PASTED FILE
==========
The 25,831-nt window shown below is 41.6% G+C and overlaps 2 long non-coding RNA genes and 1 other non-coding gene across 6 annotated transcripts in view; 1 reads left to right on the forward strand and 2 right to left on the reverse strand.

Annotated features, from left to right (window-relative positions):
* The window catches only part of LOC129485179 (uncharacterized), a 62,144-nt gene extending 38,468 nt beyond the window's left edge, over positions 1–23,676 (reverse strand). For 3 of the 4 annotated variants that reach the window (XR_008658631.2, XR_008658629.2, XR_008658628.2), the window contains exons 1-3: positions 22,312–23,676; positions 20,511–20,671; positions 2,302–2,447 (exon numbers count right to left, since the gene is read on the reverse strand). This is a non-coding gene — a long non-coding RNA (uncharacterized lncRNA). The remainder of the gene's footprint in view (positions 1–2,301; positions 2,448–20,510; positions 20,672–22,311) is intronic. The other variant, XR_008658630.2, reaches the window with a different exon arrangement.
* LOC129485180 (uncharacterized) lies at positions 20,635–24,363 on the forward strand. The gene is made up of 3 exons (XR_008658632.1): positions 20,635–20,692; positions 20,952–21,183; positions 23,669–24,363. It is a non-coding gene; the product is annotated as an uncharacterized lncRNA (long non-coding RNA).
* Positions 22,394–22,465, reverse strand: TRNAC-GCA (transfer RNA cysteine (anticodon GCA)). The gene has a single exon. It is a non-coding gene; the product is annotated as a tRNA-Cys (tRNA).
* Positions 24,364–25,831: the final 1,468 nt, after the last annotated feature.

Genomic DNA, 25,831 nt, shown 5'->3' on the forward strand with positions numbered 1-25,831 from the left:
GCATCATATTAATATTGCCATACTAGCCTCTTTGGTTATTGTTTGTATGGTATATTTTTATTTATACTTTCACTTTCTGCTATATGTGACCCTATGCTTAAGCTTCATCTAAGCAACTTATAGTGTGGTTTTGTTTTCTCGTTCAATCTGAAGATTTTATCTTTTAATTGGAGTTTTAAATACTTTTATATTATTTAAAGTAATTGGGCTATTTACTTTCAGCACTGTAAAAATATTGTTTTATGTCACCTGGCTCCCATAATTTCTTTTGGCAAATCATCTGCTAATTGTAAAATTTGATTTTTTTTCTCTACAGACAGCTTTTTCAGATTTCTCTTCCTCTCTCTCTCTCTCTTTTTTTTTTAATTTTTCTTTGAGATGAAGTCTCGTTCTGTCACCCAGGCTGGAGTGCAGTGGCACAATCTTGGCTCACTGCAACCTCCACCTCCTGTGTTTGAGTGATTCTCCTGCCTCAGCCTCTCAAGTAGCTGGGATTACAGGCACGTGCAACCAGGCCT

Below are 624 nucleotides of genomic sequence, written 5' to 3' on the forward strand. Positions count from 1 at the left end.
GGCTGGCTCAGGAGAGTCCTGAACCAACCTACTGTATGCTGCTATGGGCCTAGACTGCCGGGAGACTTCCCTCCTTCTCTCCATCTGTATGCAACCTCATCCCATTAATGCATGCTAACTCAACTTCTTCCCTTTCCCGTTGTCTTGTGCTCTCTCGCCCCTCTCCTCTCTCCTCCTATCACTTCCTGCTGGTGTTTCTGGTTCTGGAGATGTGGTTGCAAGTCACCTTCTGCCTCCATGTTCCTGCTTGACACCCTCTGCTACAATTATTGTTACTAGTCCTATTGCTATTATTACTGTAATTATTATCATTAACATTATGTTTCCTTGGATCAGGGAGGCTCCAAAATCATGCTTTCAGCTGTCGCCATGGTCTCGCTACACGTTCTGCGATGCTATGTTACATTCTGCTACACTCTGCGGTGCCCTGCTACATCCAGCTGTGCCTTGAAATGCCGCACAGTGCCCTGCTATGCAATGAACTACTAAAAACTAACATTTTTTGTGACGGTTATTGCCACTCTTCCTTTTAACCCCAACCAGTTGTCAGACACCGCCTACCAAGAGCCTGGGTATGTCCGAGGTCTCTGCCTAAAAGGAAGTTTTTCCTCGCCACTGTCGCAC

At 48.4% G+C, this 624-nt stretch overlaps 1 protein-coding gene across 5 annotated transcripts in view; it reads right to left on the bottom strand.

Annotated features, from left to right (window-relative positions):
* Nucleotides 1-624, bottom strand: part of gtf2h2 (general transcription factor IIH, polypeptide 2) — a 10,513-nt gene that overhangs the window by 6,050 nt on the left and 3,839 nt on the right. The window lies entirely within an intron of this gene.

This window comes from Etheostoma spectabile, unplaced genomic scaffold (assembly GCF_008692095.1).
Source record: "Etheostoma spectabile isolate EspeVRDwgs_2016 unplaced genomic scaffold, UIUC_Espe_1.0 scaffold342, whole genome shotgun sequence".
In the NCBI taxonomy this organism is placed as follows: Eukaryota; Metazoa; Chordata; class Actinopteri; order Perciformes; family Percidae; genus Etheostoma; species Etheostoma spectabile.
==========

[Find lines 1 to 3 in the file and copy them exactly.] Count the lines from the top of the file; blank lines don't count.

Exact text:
The 25,831-nt window shown below is 41.6% G+C and overlaps 2 long non-coding RNA genes and 1 other non-coding gene across 6 annotated transcripts in view; 1 reads left to right on the forward strand and 2 right to left on the reverse strand.

Annotated features, from left to right (window-relative positions):
* The window catches only part of LOC129485179 (uncharacterized), a 62,144-nt gene extending 38,468 nt beyond the window's left edge, over positions 1–23,676 (reverse strand). For 3 of the 4 annotated variants that reach the window (XR_008658631.2, XR_008658629.2, XR_008658628.2), the window contains exons 1-3: positions 22,312–23,676; positions 20,511–20,671; positions 2,302–2,447 (exon numbers count right to left, since the gene is read on the reverse strand). This is a non-coding gene — a long non-coding RNA (uncharacterized lncRNA). The remainder of the gene's footprint in view (positions 1–2,301; positions 2,448–20,510; positions 20,672–22,311) is intronic. The other variant, XR_008658630.2, reaches the window with a different exon arrangement.